When identifying the plan, it is important to know who you are planning for. If you are single, then the plan is all about you.  If you are married, have kids, have roommates, are responsible for a parent or grandparent, or have pets, the plan may get a little more complicated.

In the days to follow we will talk about making a plan and what you need to consider.  Of course, all of these plans require paperwork, and as a shameless pitch, I will remind you Prepared Binder is an easy and organized way to get all of the paperwork you need ready to go.

So tune in next time when we talk about the items on the list.  Hopefully you will never need to use these plans, but you will feel better knowing you have them. Oh, and if you have any generic plans you would like to share, hit the comments section and tell us all about them!

Friday, September 3, 2010

Date Night - A Chance to Remember What is Important

Every so often it is good to do something light hearted and fun.  For me, that is date night, the night for which kids stay home, parents go out, and stress levels get reset.

I have heard marriage "experts" talk about the need to have a date night with your spouse for years.  I used to be good at it, but over the years the craziness of our lives boarded up the doors and wouldn't let us out.

Last night that changed.

As I sat there with my sweetie I realized how much we needed the time to be adults, not just parents.  We needed the time to talk and laugh without breaking up a fight, telling someone to chew with their mouth closed or to get to the potty before it is an emergency...

I think many of us forget about taking care of ourselves.  We get caught up in our daily routines and just keep going.  While I am a fan of routine, too much routine can be bad. Having a break can help reset our minds and give us a fresh perspective on many important things.

Resetting ourselves can also motivate us to finish what we started, preparedness, for example. How many of us start out with good intentions, but get sidetracked by the routines of our lives?  Don't worry, it isn't just you, it is most of us.

So find a way to get a change of perspective, to renew yourself and recommit to the things that are important.  You will find satisfaction not only in the break from routine, but also in your increased desire to finish what you have started.  For me, I am off to clean out my office, a project worthy of another date night.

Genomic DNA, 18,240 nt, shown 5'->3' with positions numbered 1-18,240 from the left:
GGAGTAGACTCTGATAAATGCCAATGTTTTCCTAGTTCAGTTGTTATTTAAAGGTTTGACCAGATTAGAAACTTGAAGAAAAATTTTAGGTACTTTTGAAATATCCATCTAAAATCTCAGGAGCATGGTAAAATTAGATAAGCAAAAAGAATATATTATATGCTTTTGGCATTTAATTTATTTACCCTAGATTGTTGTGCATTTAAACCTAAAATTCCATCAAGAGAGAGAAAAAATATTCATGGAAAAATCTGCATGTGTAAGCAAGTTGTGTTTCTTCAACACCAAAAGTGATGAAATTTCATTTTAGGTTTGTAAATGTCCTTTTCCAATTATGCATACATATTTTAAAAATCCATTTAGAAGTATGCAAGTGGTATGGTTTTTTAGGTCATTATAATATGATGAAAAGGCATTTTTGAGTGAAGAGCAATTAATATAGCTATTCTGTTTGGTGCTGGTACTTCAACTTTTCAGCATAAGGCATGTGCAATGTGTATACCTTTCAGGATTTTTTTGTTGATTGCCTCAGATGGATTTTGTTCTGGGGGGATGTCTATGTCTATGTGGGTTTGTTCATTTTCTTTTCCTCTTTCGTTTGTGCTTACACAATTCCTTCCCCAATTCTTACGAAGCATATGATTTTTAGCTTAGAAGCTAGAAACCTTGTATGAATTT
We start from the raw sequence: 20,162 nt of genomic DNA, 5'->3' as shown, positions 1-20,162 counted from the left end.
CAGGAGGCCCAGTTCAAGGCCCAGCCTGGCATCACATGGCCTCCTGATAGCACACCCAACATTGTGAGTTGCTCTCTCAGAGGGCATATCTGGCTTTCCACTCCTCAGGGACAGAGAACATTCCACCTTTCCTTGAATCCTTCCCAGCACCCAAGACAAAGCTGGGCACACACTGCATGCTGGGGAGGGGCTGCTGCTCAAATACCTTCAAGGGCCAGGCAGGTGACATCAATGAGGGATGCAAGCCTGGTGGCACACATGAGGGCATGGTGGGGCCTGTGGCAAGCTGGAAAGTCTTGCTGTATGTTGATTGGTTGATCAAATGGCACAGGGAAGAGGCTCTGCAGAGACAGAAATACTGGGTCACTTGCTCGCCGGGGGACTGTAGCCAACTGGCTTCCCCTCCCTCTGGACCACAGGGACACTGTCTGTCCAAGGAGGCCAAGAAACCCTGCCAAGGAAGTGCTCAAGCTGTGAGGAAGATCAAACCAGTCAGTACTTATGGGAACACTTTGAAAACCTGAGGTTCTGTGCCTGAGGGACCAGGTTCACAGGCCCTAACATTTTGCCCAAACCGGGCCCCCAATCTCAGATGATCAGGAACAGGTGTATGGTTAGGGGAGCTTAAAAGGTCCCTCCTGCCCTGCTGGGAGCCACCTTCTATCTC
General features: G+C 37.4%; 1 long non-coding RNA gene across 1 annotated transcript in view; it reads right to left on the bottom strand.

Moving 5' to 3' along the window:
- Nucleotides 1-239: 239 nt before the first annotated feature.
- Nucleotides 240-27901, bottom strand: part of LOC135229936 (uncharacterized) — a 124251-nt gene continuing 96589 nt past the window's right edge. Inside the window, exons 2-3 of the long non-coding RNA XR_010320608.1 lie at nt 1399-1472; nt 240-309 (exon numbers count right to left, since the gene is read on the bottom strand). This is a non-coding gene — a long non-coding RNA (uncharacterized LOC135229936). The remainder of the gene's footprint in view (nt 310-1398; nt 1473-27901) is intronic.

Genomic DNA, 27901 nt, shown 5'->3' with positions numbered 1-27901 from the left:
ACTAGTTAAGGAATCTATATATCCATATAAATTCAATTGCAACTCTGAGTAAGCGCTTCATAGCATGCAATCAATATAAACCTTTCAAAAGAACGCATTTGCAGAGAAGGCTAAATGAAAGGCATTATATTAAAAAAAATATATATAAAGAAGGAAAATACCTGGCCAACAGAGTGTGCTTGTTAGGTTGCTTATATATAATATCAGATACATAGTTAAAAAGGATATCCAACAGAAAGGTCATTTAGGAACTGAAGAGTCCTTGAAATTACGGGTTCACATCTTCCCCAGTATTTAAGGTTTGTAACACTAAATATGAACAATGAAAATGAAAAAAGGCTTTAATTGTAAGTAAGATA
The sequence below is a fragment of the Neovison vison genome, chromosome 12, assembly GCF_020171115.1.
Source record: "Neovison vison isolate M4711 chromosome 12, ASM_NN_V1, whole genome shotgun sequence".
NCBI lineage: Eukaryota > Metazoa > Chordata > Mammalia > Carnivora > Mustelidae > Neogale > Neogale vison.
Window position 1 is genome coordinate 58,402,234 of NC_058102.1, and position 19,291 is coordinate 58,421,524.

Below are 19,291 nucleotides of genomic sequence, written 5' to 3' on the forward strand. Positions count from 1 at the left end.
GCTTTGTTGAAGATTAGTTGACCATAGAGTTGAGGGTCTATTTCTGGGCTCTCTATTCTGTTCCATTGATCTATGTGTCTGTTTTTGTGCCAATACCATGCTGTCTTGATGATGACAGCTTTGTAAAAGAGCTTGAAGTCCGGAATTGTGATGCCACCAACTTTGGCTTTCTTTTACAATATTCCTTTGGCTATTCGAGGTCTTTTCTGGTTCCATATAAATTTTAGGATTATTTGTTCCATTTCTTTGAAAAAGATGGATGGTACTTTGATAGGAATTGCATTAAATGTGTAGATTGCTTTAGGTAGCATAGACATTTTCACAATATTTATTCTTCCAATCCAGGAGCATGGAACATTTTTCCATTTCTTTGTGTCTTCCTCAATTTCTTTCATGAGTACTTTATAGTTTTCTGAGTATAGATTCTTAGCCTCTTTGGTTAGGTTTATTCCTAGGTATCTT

Wednesday, September 1, 2010

Responsibility and National Emergency Preparedness Month

To paraphrase a great quote, "Some people are born responsible, and others have responsibility thrust upon them..."

I remember the day I realized I was a mom and no one was going to do that for me.  I was sleep deprived, emotionally drained and overwhelmed.  At that moment I realized I was in this for the long haul.  I had definitely had responsibility thrust upon me.  I hear parenting can do that.

One of the responsibilities I have, besides raising kids, cleaning house, preparing food and driving taxi service for the kids, is to prepare them for emergencies.  Things like knowing their phone number, their address and their parent's names can be the difference between safety and crisis. The last I checked, averting crisis to the best of my ability is also a responsibility I have.

Responsibility can come in many forms, but when it comes to emergency preparedness we each have a responsibility to ourselves and those we hold dear. You have heard the phrase, "An ounce of prevention is worth a pound of cure..." well it is true and important to remember.

September is National Emergency Preparedness Month.  As a nation we remember September 11, and vow to never experience the trauma again.  While most of us cannot personally change foreign policy or direct armies, we can prepare ourselves and families.  We can learn important skills such as first aid and we can establish a family disaster plan. We can record our plans and practice them until each family member knows what to do.

We can take responsibility for our preparedness, and we should.

So take the time this month, while you are reminded frequently, to prepare your family.  If you are overwhelmed, then start small, but do something. Being responsible for your own welfare and safety is an important step towards overall preparedness.

Just remember, you can choose to be responsible now or you can have responsibility thrust upon you later.